Repetitive stress injury (RSI) is caused by repeated or excessive movement of the shoulders and arms.
Symptoms of repetitive stress injury may occur anywhere in the shoulders or arms. At first, they usually occur only during the repetitive movement. These first symptoms may include tired muscles, aches, and pain. Later, if repetitive movement continues, the symptoms worsen and may include: muscle aches muscle fatigue, during activity and at resttingling sensation in the affected areapain radiating up the armdifficulty sleepingnumbness in the affected area, especially the fingersdisability because of chronic pain or weakness frustration and depression due to pain
Causes of repetitive stress injury include: repetitive and excessive use of the muscles of the upper limbs. This includes activities such as typing, sewing, heavy lifting, playing tennis, sawing wood, and using a cash registerpoor posture when carrying out these activitiespoorly designed work conditions and work stationspregnancy
If RSI is not successfully treated, nerve and tissue damage may cause a decrease in feeling and range of motion. The individual may experience chronic pain or soreness in the affected area. Disability or loss of employment may also occur.
Specific RSI conditions include: carpal tunnel syndrome, which causes pain and other symptoms in the hand and wristtendonitis, which is an inflammation of the tendons in any part of the bodybursitis, which is an inflammation of the sac that cushions a jointganglions, which are cysts that may occur on a tendon
Avoiding overexertion of the arms and shoulders can prevent many cases of RSI. Warming up and stretching the muscles before activity, and using proper body mechanics during the activity, may also reduce the risk of injury.
Ergonomics is the practice and study of arranging work equipment to allow for more comfort and less strain on the body. There are many ergonomic products, such as wrist pads, height adjusters on keyboard holders, and wrist support braces. These products are intended to decrease the stress on muscles, tendons, tissues, and nerves of the arms.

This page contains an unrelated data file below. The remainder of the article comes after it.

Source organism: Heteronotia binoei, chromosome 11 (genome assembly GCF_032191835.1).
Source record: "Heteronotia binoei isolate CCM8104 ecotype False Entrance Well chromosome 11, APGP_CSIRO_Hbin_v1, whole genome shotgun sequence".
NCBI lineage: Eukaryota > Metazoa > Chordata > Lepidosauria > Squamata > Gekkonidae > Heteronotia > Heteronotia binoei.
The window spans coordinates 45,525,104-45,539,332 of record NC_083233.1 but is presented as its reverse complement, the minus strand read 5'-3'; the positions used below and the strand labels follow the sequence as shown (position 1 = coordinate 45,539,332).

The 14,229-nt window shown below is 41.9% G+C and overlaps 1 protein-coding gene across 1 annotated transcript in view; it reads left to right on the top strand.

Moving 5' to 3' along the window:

Taking regular breaks during repetitive activities, and doing strengthening exercises may help. Learning proper methods of sitting, positioning the feet, lifting, and bending may also decrease the risk of RSI. Many causes cannot be prevented.
The diagnosis of repetitive stress injury begins with a complete medical history and physical examination. The healthcare professional may order tests, such as: x-rays and other imaging scans, such as an MRI a nerve conduction velocity test (NCV) to check for nerve damageblood tests, including a complete blood count (CBC), to rule out infectiona biopsy of any fluid or growths to rule out infection, tumor, or cancer
Minor pain or injury may require RICE therapy: rest or reduced activityice or cold packs applied to the affected areacompression of the area, such as with ace bandages or wrist splintselevation
Nonsteroidal anti-inflammatory drugs (NSAIDs), such as ibuprofen (i.e., Advil, Motrin) and naproxen (i.e., Naprosyn, Aleve, Anaprox, Naprelan), may be used to reduce inflammation and discomfort. In some cases, a corticosteroid may be injected into the affected area.
Physical therapy or strength training exercises may help increase the strength of the tendons and muscles. Ultrasound may be used to warm the muscles and improve blood flow. If conservative treatment is not successful, surgery may be necessary.
NSAIDs can cause stomach upset and allergic reactions. Surgery can be complicated by bleeding, infection, or reactions to anesthesia.
In mild cases of repetitive stress injury, no further treatment is needed for minor pain and inflammation. For more serious disease or injury, treatment may continue. Physical therapy and daily strengthening exercises may be recommended.
Any new or worsening symptoms should be reported to the healthcare professional.
Harrison's Principles of Internal Medicine, 1998, Fauci et al.
Complete Guide to Symptoms, Illness, and Surgery, Griffith, 2000
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